This week is dominated by PMI data, with manufacturing first to take the stand.
The UK manufacturing PMI will be out on Tuesday. Last month we got some pretty positive news as October’s manufacturing PMI jumped up to 55.5, its highest level since June 2014. This was the first manufacturing data we had for q4, and gives some reason for optimism about the sector after official statistics have shown that output contracted in each of the first three quarters of this year.
Last month’s PMI saw domestic demand acting as a strong spur, once again, but manufacturers also reported a pick-up in export demand from the Middle East and the US. However, with many of the factors that have dragged down manufacturing growth this year still present, will November’s PMI point to further improvements, or will October’s bounce prove to be a blip?
Eurozone manufacturing PMIs
Also out on Tuesday is the Eurozone manufacturing PMI, which also improved in October, reaching 52.3. All economies covered by the measure – except Greece – saw their manufacturing sectors report expansion in October. Since then, we’ve had the flash PMIs for November, which point to the indicator coming in at a 19-month high. It’s worth noting, as well, this month the German IFO report of business expectations came in at its highest level since January 2014.
Continued improvements in Europe would be good news for UK manufacturers, as Europe remains our largest export market.
The other PMIs
Later this week we will also see PMIs for Services and Construction, both key components of the UK economy.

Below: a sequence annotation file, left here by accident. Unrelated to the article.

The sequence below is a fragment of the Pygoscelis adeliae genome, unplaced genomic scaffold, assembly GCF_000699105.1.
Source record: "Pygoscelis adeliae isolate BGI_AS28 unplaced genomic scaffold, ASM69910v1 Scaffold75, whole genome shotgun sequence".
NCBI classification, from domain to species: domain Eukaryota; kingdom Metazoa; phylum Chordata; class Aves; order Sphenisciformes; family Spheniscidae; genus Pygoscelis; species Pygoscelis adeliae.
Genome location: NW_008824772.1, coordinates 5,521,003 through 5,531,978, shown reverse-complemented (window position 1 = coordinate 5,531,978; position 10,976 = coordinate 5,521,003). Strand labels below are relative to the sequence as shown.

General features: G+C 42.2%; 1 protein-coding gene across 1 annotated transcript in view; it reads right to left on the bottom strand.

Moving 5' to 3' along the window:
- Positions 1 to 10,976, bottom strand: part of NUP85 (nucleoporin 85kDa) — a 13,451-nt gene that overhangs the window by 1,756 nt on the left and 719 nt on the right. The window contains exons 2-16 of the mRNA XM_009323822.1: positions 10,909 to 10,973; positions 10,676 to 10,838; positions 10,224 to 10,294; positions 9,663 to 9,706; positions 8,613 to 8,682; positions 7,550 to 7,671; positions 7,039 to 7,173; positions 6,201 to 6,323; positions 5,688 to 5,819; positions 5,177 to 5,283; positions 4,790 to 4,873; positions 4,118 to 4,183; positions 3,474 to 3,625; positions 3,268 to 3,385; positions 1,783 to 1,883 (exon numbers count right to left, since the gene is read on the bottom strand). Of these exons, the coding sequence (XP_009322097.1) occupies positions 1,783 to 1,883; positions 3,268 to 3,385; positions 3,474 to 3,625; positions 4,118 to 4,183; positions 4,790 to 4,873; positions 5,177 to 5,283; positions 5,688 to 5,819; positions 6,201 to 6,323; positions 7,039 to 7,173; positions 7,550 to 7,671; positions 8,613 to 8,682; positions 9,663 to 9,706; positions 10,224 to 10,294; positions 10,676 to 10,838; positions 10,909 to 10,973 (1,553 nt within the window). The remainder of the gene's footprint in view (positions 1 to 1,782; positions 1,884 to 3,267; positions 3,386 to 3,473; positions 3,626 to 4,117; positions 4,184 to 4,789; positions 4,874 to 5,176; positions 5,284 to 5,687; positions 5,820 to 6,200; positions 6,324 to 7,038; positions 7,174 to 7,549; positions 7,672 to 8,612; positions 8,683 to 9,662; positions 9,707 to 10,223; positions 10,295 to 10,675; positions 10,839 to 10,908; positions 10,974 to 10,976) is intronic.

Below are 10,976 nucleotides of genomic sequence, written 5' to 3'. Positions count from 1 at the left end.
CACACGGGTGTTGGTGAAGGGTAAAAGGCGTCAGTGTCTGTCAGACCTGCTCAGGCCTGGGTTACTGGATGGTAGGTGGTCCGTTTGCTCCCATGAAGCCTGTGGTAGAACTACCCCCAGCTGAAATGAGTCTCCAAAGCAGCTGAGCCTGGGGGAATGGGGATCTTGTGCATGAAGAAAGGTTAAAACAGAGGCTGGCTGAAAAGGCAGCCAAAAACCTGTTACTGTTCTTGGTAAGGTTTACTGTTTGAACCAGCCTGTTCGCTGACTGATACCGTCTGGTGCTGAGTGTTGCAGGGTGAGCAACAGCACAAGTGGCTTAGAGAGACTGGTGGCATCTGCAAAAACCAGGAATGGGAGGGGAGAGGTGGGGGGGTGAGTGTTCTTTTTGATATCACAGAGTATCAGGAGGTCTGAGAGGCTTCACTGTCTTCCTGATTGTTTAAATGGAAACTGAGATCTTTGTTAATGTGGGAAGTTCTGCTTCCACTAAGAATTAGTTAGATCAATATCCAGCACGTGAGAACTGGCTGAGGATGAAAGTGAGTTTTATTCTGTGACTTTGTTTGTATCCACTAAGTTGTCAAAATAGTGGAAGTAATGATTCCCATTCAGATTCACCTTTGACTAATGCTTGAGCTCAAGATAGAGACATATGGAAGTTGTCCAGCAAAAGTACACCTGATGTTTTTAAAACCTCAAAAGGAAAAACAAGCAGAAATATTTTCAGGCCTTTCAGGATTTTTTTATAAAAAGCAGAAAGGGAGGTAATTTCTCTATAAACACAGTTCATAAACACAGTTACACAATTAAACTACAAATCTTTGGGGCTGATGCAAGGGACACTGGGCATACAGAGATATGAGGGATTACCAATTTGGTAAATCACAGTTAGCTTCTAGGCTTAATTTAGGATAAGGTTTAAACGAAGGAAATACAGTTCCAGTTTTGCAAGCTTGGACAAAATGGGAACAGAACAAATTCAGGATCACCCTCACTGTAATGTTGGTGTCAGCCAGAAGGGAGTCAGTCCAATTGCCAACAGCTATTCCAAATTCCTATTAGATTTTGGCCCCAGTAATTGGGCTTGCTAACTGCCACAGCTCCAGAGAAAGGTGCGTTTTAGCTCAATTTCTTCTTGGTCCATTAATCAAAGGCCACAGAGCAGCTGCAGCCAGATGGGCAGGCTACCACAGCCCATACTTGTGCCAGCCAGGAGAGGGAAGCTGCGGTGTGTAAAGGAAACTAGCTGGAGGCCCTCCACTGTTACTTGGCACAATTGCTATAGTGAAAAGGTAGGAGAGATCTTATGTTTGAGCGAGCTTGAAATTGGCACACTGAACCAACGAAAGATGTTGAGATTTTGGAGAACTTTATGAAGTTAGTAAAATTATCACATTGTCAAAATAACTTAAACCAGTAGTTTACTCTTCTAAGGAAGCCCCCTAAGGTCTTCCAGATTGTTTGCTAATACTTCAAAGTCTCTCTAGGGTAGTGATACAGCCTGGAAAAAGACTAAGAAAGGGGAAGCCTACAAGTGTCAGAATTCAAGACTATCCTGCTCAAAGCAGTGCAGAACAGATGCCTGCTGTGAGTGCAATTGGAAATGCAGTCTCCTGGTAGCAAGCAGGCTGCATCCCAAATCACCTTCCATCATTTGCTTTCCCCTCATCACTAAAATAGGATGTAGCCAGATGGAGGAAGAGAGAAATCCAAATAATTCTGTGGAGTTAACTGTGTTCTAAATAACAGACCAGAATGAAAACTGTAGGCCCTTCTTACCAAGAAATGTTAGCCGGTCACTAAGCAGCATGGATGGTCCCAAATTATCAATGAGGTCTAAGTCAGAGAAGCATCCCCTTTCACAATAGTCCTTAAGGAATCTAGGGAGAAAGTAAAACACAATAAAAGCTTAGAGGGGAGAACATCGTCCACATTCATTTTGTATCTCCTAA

Last month’s construction PMI was buoyant, showing a rebound in new order growth and the fastest pace of job creation for almost a year. This is despite the most recent official data, which shows that construction output fell 2.2% in q3. So, is a turnaround for the sector on the books? It’s one to watch for manufacturing sectors such as non-metallic minerals and rubber and plastics, where construction is a key customer.
Services takes the biggest chunk of the UK economy. October’s PMI strengthened for the first time in four months, although still points to relatively subdued growth compared with recent trends. In addition, new business remained at the same level as September’s 29-month low. Nonetheless, official statistics show eleven consecutive quarters of growth for services output, and a slight acceleration in growth in q3 compared with q2. Will q4 see continued improvements? Or will the weakness in new business orders start to have an impact?